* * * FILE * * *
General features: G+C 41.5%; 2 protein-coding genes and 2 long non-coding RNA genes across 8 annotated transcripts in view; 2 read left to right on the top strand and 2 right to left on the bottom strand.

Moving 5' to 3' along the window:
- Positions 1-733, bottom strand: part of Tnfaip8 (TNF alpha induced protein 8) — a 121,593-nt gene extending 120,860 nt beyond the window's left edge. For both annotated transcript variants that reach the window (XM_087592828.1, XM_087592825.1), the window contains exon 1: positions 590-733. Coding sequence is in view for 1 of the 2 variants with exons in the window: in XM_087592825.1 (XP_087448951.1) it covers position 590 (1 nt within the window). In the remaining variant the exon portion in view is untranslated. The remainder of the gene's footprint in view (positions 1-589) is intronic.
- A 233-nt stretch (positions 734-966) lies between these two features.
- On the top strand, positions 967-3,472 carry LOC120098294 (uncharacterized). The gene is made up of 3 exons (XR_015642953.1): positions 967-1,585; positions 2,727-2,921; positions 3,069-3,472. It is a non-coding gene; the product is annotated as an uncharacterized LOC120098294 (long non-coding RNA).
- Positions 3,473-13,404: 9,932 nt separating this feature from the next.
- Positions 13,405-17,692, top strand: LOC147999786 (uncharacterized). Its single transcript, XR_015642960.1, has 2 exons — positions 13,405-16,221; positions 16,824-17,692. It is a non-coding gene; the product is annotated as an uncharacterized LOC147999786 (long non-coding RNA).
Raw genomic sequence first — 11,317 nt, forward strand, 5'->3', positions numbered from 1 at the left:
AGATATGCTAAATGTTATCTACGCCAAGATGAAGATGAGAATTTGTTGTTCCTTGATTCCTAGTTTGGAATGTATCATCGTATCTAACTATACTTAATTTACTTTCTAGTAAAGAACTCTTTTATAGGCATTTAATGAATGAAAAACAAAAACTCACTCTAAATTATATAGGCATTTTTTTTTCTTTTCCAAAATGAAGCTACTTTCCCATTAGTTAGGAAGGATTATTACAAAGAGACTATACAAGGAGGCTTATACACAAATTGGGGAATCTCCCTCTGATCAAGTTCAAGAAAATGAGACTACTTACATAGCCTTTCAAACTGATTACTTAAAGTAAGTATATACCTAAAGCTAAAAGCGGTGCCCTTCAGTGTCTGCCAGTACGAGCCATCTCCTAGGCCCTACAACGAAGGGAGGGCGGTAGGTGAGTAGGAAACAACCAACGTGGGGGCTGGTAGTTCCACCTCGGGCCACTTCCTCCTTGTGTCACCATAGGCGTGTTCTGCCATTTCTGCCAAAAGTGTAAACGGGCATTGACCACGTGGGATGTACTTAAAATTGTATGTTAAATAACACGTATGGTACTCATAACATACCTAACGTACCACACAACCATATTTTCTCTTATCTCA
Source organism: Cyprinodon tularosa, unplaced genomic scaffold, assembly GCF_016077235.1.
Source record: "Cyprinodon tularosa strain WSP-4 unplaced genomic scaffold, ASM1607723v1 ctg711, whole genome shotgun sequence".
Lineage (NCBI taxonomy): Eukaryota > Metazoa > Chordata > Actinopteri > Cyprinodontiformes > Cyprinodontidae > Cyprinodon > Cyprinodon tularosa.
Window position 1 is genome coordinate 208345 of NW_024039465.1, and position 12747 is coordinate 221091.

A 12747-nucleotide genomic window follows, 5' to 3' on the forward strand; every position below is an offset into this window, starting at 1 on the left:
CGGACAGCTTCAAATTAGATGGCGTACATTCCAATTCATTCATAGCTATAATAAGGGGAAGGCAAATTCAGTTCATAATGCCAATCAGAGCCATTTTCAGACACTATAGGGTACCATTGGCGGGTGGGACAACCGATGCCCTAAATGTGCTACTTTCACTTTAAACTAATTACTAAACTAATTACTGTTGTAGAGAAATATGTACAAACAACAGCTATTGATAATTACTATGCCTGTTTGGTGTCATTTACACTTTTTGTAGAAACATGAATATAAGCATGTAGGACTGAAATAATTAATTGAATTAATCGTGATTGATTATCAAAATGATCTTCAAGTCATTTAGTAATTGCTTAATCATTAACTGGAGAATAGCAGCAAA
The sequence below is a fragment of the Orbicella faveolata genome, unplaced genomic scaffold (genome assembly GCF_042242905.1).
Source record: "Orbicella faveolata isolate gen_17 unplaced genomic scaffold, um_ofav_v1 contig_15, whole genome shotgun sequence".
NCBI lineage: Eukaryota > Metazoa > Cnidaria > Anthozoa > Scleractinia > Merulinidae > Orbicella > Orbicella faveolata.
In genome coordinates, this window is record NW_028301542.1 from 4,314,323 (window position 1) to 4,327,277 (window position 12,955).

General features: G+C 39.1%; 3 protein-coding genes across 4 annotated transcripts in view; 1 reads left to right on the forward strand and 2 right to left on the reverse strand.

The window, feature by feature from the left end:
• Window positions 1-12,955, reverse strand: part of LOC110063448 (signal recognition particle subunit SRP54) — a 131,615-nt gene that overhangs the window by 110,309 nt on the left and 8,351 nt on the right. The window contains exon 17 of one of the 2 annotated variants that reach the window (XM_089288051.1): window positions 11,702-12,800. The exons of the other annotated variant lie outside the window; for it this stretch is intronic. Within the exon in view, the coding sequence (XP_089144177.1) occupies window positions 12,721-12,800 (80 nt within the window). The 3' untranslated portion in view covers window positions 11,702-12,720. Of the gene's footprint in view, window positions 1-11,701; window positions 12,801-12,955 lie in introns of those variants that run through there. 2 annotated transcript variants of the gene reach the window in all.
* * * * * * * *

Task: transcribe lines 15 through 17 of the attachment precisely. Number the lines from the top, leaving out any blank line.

CGGACAGCTTCAAATTAGATGGCGTACATTCCAATTCATTCATAGCTATAATAAGGGGAAGGCAAATTCAGTTCATAATGCCAATCAGAGCCATTTTCAGACACTATAGGGTACCATTGGCGGGTGGGACAACCGATGCCCTAAATGTGCTACTTTCACTTTAAACTAATTACTAAACTAATTACTGTTGTAGAGAAATATGTACAAACAACAGCTATTGATAATTACTATGCCTGTTTGGTGTCATTTACACTTTTTGTAGAAACATGAATATAAGCATGTAGGACTGAAATAATTAATTGAATTAATCGTGATTGATTATCAAAATGATCTTCAAGTCATTTAGTAATTGCTTAATCATTAACTGGAGAATAGCAGCAAA
The sequence below is a fragment of the Orbicella faveolata genome, unplaced genomic scaffold (genome assembly GCF_042242905.1).
Source record: "Orbicella faveolata isolate gen_17 unplaced genomic scaffold, um_ofav_v1 contig_15, whole genome shotgun sequence".